Though the fig tree should not blossom, nor fruit be on the vines, the produce of the olive fail and the fields yield no food, the flock be cut off from the fold and there be no herd in the stalls, yet I will rejoice in the LORD; I will take joy in the God of my salvation. GOD, the Lord, is my strength; he makes my feet like the deer's; he makes me tread on my high places. To the choirmaster: with stringed instruments. Habakkuk 3:17-19 ESV

Sunday, June 03, 2007

If I Had Been There

I often play the "What would I have done?" game when I read the Bible. Would I have recognized Jesus as the promised Messiah? Would I have denied him like Peter? As I read the book of Job I wonder what kind of friend I might have been. I see myself coming to comfort Job, sitting with him, and crying with him. But then would I have become self-righteous and confronted Job? As a parent I try to be patient and understanding. That works for a while and then I reach my limit. I am learning to let God work in and through me. I pray for wisdom and trust that God will show me the way. I hope I would have listened to Job and then waited for God to reveal what to say or what not to say. I can do that today, with God's help.

If any of you lacks wisdom, let him ask God, who gives generously to all without reproach, and it will be given him. James 1:5 ESV

Saturday, June 02, 2007


It's hard to get a six-year-old to sleep when 200 fireworks* are going off one mile away and the dog is scratching on your door. I let the dog in and shut the windows. I kept reading bedtime stories in hopes of distracting my daughter from the noisy light show she was missing. The dog settled down but my daughter didn't get to sleep very early. I often ask myself, "What is the loudest message I am sending?" I am learning to first ask, "Are you okay?" before I find out "What broke??" It also doesn't work to raise my voice and demand that my children "stop yelling!" With God's help, I can be "quick to hear, slow to speak, slow to anger" (James 1:19).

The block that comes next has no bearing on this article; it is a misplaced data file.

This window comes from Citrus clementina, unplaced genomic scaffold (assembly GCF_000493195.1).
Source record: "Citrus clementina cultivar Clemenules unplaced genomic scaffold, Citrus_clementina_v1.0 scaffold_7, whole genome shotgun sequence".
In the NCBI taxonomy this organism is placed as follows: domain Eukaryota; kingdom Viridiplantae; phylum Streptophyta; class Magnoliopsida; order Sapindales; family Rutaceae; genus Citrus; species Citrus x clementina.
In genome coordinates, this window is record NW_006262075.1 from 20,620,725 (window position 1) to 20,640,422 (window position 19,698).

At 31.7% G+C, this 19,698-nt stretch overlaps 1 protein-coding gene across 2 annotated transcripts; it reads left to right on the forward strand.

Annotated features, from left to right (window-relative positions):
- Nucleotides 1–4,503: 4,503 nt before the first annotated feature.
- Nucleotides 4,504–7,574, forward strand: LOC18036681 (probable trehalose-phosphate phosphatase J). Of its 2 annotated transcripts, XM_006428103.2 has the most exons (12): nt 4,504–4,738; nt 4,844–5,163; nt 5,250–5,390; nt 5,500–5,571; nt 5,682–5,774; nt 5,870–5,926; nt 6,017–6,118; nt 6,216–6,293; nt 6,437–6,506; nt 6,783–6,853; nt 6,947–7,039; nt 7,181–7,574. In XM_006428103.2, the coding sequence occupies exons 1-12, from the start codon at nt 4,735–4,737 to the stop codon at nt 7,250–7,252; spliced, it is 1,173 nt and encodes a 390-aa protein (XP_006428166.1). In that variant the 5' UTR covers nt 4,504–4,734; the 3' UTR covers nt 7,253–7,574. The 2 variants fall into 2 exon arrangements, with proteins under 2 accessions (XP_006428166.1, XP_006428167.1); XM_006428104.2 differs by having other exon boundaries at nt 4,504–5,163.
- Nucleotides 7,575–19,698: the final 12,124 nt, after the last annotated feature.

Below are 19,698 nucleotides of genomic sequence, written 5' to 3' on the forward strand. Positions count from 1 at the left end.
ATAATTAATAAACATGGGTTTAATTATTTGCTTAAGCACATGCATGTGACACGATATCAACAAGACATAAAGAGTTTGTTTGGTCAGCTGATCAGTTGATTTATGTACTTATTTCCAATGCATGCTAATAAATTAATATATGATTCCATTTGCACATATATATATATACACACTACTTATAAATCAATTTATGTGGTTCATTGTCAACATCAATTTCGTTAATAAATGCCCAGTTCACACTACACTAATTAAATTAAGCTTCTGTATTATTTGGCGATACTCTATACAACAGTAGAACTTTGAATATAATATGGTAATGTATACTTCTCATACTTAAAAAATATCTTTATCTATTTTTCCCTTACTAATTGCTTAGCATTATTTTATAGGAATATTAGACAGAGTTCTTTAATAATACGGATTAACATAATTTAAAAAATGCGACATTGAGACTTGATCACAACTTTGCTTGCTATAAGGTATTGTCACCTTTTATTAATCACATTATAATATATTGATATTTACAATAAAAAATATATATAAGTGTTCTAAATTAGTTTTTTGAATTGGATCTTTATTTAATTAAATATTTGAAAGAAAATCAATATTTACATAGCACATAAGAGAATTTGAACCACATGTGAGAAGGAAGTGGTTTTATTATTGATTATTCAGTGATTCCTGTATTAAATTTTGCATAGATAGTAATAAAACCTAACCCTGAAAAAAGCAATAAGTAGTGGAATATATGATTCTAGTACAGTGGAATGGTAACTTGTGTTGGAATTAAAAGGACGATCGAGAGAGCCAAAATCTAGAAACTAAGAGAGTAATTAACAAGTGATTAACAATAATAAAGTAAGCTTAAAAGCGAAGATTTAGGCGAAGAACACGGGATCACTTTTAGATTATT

Here's a link to the video taken by my 17-year-old son at the fireworks show:

If I speak in the tongues of men and of angels, but have not love, I am a noisy gong or a clanging cymbal. 1 Corinthians 13:1 ESV

*This is my 200th post!

Friday, June 01, 2007

Home Sweet Home

I used to carry around a photocopy of floor plans for a four-bedroom rambler. After nine months of labor and teamwork, our dream of home ownership became a reality. We joined seven other families in a Self-Help Building program to build the homes together. Each family contributed 30 hours of labor a week and no one moved in until all homes were completed. We moved in nine years ago today. On our first anniversary I recorded what we were thankful for.

Journal Notes from June 1, 1999

After one year in our home, we are thankful for:

8-year-old daughter: We have neighbors to play with. We can ride our bikes and rollerblade.

10-year-old son: Everything works and we have neighbors to play with.

12-year-old son: I'm thankful that in our new home we are:
close to friends
the ice cream truck comes to us
we are really warm and we don't have to stack firewood
we have neighbors to play with and knock on our door
we have cement for skating and riding our bikes
our car doesn't get all pitchy
we have room for our office

Husband: I am thankful for a house we can keep warm, especially for Mary with our gas heater. I'm thankful for a yard to beautify and do projects in.

Me: I appreciate our warm, cozy, comfortable, and inviting home. I love our neighbors and unique community in the Loop. I especially love that my husband built this home. We have some nice touches outside. Hooray for our new porch bench, as of today!

Yours, O LORD, is the greatness and the power and the glory and the victory and the majesty, for all that is in the heavens and in the earth is yours. Yours is the kingdom, O LORD, and you are exalted as head above all. Both riches and honor come from you, and you rule over all. In your hand are power and might, and in your hand it is to make great and to give strength to all. And now we thank you, our God, and praise your glorious name. 1 Chronicles 29:11-13 ESV